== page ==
VERES: Oh, my gosh. I think that our general community, not just Native, not just Black, but our general community has kind of really seen how - what gaslighting is. I used to talk about racism, and nobody believed me until they saw George Floyd get a knee in the neck till he died for eight minutes. You guys are seeing that, too. We've always known that this nation has some really deep sins that nobody ever wanted to talk about. And those are being unearthed.

His sickness and his lies and his awfulness has made people say, oh, my God, how could I have had my head in the ground for so long? Why didn't I notice this before? And what are we going to do about it? And they're doing something. Voter after voter, you know, is going in there and they're voting for progressive people. They're voting for justice Democrats. Do I believe in the Democratic Party? No. I am Indigenous. I am not along the net. There is no politician or no party who has ever given a [expletive] about us. But if this country as a whole does better, we do better.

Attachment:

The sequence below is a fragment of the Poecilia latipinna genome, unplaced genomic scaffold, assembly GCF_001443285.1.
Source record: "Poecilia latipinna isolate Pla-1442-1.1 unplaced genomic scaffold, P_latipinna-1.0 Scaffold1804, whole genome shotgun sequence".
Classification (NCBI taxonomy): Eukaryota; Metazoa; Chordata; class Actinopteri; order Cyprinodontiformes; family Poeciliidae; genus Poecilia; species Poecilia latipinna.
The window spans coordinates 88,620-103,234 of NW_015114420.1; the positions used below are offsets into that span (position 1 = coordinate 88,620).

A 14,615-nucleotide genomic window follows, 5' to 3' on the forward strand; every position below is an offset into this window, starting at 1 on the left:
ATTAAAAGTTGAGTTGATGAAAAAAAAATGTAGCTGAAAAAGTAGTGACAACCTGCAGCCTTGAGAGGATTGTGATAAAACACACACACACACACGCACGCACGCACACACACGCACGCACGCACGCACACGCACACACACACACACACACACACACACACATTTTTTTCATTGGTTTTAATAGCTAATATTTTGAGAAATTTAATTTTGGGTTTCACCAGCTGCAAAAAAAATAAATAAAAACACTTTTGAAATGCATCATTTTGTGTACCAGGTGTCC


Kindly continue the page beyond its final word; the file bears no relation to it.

GREENE: And what do you think about Joe Biden?

VERES: I don't really like Joe Biden, but I'm going to vote for Joe Biden.

GREENE: What don't you like about Biden?

VERES: I think he's very, very white man. He lives with a really whole lot of white privilege. He doesn't see it. He doesn't experience it that way. I think he knows it intellectually. And I think he understands intellectually. I'm just not sure that he feels that.